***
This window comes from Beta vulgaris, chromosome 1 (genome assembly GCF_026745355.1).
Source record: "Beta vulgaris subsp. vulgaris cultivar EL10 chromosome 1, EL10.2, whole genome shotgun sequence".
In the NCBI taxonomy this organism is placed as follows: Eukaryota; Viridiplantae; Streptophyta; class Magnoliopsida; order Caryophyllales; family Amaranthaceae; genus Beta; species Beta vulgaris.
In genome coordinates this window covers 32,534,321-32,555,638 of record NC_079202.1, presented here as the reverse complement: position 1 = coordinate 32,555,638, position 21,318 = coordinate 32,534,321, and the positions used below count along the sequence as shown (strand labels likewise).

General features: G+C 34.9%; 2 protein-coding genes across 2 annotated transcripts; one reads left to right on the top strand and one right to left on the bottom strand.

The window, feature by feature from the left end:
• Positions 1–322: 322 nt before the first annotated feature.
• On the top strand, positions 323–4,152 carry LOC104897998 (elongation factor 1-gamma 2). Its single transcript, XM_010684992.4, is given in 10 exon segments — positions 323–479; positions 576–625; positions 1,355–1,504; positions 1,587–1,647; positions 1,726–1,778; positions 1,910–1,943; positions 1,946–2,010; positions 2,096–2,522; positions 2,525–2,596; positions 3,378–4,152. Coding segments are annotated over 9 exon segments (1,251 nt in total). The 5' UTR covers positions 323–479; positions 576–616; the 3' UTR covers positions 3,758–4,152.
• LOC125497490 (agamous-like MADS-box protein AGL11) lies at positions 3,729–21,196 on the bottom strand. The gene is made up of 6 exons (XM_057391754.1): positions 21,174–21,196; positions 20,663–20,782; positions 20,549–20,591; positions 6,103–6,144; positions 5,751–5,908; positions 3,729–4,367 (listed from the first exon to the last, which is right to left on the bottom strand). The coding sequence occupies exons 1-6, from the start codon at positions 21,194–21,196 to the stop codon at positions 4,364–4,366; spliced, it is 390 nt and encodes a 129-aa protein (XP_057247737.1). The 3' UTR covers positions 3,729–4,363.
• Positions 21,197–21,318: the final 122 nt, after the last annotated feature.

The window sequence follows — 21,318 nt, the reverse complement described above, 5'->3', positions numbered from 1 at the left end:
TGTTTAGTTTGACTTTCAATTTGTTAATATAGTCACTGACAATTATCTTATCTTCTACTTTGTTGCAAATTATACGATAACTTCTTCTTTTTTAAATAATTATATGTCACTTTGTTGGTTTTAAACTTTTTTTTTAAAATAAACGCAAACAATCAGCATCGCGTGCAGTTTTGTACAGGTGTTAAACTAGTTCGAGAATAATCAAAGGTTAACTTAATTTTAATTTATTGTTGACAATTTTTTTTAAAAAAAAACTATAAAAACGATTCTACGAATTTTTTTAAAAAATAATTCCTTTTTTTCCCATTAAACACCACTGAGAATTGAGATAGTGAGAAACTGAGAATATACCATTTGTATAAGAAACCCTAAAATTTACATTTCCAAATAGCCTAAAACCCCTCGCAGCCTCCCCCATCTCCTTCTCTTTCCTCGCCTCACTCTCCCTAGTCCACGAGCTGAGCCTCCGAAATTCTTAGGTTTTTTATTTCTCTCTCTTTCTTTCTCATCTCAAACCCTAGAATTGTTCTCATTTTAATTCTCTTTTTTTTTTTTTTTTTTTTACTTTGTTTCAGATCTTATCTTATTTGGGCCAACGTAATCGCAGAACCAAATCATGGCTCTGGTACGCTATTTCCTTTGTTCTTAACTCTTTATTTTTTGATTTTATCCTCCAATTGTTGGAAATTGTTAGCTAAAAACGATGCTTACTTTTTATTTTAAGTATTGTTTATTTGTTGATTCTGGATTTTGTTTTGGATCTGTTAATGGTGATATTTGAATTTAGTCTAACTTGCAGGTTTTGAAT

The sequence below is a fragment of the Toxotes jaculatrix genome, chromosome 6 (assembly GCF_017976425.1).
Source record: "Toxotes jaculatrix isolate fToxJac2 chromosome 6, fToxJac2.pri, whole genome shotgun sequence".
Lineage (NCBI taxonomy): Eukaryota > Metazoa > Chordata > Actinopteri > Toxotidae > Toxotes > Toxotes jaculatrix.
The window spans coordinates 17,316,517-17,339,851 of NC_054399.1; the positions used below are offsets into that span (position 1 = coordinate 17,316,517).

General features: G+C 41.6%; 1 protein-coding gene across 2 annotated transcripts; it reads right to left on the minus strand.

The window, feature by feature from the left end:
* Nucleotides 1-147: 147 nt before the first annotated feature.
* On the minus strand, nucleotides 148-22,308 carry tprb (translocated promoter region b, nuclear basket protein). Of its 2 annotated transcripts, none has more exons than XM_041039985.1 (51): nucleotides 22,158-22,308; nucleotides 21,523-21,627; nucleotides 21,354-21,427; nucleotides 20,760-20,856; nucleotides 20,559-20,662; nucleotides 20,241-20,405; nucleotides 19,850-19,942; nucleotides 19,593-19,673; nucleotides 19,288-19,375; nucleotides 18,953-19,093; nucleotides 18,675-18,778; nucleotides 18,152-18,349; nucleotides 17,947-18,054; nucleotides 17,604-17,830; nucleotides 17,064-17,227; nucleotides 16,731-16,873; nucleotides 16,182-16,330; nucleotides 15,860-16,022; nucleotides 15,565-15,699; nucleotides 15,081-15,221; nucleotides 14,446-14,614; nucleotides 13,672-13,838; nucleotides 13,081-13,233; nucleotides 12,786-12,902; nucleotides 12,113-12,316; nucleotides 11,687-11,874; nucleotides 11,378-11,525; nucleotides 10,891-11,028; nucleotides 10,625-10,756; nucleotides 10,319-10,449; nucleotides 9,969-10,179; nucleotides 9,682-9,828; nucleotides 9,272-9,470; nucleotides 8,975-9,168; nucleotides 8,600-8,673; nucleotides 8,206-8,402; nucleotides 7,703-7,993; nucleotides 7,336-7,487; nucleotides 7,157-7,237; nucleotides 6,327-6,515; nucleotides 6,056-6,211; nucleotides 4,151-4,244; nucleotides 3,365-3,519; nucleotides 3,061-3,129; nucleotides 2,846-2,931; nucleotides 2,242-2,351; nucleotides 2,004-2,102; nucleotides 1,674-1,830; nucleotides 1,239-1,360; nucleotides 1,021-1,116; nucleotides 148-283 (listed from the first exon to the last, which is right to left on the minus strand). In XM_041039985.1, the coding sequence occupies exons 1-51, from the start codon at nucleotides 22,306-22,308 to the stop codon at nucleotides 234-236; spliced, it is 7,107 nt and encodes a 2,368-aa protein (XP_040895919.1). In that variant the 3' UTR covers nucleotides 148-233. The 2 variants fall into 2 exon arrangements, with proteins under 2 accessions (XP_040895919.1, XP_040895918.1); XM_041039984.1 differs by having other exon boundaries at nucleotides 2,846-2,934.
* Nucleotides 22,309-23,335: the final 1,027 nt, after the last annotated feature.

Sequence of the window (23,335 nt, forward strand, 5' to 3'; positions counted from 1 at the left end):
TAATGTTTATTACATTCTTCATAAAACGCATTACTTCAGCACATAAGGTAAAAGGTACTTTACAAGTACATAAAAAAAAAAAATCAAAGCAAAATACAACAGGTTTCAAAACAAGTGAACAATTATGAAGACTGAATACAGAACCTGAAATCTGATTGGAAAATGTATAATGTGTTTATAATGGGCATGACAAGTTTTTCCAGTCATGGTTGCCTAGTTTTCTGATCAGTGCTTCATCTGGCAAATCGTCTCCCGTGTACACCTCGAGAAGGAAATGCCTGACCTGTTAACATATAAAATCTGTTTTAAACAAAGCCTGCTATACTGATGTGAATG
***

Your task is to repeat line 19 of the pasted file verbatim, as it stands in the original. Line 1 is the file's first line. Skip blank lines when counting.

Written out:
* Nucleotides 1-147: 147 nt before the first annotated feature.